Debt ceiling impasse: U.S. is only a few cycles away from using legal loopholes like minting $1 trillion platinum coin to avoid default - RBC
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(Kitco News) With U.S. Treasury Secretary Janet Yellen’s June 1 default deadline kickstarting the U.S. debt ceiling talks again, RBC Wealth Management warned that this year's political and economic backdrop is "one of the most challenging."
And even though RBC ruled out a default scenario this time around, it did sound an alarm about how many more times the U.S. would be able to raise the debt ceiling without relying on legal loopholes such as the minting of a $1 trillion platinum coin.
"We believe a permanent solution by June 1 is very unlikely, but we would not be surprised if the parties were able to reach a stopgap measure that lasted until mid-June," Atul Bhatia, fixed-income portfolio strategist with RBC Wealth Management, said in a note Tuesday.
Yellen said Monday that the U.S. could run out of money to pay its bills by June 1 if Congress fails to raise or suspend the debt ceiling.
Lack of progress and the approaching X-date is impacting the markets this week, with equities selling off and gold rising above $2,000 an ounce.
"The cost to insure against a near-term U.S. default has spiked, with investors now paying a 1.77 percent premium for 1-year credit default swap protection. The previous record—which was less than half of current levels—was set during the 2011 debt ceiling negotiations," Bhatia pointed out.
A U.S. default is not a realistic scenario, but much damage can be done during the negotiation process, including adverse effects on economic growth.
The closer the U.S. gets to the default date, the worse the outcome, RBC said, outlining three potential scenarios.
Number one — if the debt ceiling is raised more than two weeks before the X-date, it's a good outcome. "We think this outcome is still possible, but unlikely and becoming more difficult as the political parties ramp up rhetoric," Bhatia said. "We would expect a meaningful, but likely short-lived, positive market response if the ceiling were raised in a relatively non-contentious manner."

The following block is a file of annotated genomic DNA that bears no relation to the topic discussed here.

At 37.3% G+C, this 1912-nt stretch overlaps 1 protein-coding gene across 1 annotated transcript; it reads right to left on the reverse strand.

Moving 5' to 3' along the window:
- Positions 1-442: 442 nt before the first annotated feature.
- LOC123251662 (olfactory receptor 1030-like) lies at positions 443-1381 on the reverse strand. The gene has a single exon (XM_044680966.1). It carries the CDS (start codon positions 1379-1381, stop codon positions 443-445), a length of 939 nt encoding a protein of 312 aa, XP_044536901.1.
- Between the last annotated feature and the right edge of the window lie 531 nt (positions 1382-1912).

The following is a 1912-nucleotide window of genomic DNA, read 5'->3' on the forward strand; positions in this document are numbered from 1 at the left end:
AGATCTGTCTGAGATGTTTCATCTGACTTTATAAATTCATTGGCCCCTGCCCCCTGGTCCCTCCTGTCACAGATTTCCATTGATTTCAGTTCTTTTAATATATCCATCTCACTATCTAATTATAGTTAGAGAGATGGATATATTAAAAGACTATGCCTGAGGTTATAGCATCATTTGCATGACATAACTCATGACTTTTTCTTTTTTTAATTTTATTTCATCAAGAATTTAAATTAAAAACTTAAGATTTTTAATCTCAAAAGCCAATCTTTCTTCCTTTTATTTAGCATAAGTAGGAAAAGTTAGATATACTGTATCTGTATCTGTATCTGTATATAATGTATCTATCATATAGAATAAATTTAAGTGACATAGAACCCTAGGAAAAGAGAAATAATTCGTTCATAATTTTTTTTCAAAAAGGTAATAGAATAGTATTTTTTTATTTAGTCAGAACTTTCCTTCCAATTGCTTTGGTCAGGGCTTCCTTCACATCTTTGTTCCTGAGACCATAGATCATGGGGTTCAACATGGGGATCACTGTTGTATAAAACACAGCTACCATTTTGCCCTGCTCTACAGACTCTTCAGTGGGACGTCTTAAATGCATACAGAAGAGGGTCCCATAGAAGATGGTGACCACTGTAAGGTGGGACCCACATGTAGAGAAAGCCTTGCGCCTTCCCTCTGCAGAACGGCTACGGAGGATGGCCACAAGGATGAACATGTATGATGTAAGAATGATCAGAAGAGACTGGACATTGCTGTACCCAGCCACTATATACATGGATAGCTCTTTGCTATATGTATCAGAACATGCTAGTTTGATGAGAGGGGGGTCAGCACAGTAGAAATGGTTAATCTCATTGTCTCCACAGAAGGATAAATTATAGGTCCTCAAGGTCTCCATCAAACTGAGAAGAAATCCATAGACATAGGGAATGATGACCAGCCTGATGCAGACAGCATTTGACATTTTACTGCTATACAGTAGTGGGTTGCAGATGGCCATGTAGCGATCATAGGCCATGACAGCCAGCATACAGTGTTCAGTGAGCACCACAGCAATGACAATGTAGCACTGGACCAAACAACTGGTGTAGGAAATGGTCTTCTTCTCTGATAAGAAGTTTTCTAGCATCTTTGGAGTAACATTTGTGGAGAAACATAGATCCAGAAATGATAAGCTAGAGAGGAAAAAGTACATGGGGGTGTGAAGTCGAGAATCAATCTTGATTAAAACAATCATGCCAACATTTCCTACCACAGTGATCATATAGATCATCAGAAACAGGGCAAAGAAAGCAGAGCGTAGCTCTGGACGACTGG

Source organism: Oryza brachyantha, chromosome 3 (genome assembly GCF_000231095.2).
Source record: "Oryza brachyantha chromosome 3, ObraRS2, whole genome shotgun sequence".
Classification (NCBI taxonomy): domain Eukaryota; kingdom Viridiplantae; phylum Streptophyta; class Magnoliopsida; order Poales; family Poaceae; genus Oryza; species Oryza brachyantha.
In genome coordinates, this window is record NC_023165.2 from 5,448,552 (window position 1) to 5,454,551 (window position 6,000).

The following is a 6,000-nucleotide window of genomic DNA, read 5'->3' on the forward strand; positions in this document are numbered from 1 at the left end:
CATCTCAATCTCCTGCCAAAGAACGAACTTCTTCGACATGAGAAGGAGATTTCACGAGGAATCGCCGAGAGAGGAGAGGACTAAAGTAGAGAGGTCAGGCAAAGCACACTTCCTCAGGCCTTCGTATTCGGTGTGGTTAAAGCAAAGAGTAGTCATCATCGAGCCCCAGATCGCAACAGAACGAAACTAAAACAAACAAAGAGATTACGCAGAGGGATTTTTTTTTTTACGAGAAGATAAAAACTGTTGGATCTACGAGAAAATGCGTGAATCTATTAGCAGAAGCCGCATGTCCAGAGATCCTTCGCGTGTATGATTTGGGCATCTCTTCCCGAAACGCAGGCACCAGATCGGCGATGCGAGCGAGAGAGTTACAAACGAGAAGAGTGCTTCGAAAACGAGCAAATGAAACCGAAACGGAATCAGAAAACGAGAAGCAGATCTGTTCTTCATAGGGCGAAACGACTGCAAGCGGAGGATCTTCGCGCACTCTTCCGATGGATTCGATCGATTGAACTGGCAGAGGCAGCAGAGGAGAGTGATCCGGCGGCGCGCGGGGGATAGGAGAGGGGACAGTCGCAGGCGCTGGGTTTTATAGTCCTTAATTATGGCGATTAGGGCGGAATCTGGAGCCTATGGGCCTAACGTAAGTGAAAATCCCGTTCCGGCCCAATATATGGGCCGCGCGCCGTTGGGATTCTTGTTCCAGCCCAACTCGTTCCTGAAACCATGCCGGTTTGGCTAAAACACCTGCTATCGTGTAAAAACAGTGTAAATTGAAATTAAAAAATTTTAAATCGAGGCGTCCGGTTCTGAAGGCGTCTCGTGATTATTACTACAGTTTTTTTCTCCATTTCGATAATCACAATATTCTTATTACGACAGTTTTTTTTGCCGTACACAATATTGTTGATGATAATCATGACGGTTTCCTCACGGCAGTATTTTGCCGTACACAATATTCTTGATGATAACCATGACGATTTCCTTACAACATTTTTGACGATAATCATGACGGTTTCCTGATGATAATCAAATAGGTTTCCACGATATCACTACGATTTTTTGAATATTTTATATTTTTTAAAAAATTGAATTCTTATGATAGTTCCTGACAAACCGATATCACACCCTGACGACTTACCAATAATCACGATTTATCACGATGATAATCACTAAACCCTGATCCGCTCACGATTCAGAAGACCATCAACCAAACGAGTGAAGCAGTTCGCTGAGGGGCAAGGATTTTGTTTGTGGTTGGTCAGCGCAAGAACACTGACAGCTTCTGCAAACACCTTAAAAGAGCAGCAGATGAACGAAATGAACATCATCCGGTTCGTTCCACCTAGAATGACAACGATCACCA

The second scenario is a "bad" outcome — if the debt ceiling gets raised within two weeks of the X-date. This would be a repeat of the 2011 debt ceiling debacle when the debt limit was lifted last minute.
"We see a last-minute ceiling raise as likely to cause higher volatility and a potentially large drawdown in risk assets. Such a reaction may, in fact, be necessary to provide political cover to Congress to raise the ceiling. We anticipate a relatively fast recovery, but we are not convinced markets will return to the pre-drawdown level," Bhatia noted.
This scenario would weigh on growth in 2024. Plus, there is a risk of higher borrowing costs and the U.S. sovereign credit rating score to worry about. "One agency already took away AAA status from the U.S. after the 2011 debt ceiling fight, and a similar move by another agency could lead to forced selling by some investors," Bhatia explained.
And the third and worst-case scenario would be the use of a non-legislative action ( a loophole) to avoid default.
One potential solution would be minting a trillion-dollar coin. This is based on the broad language used in the law that dictates the mintage of coins. The exact wording can be found in subsection (k) of 31 USC 5112, which governs "Denominations, specifications, and design of coins."
It potentially authorizes the Treasury Secretary to mint any denomination platinum coin to fund the government.
The clause states: "The Secretary may mint and issue platinum bullion coins and proof platinum coins in accordance with such specifications, designs, varieties, quantities, denominations, and inscriptions as the Secretary, in the Secretary's discretion, may prescribe from time to time."
Another non-legislative solution would be to exchange existing Treasury bonds for ultra-high coupon bonds. "The debt ceiling is calculated on the face value of debt, so it would be possible to reduce the counted debt by reclassifying some principal repayment as interest," Bhatia described.
Using any of these options would trigger "a meaningful repricing in risk assets," leading to a loss of investor confidence.
"We do not see this as a likely outcome, but we do not think it is impossible," Bhatia added. "We are likely only a few negotiation cycles away from the U.S. being forced to rely on legal loopholes or commemorative coins to maintain performance on its debt."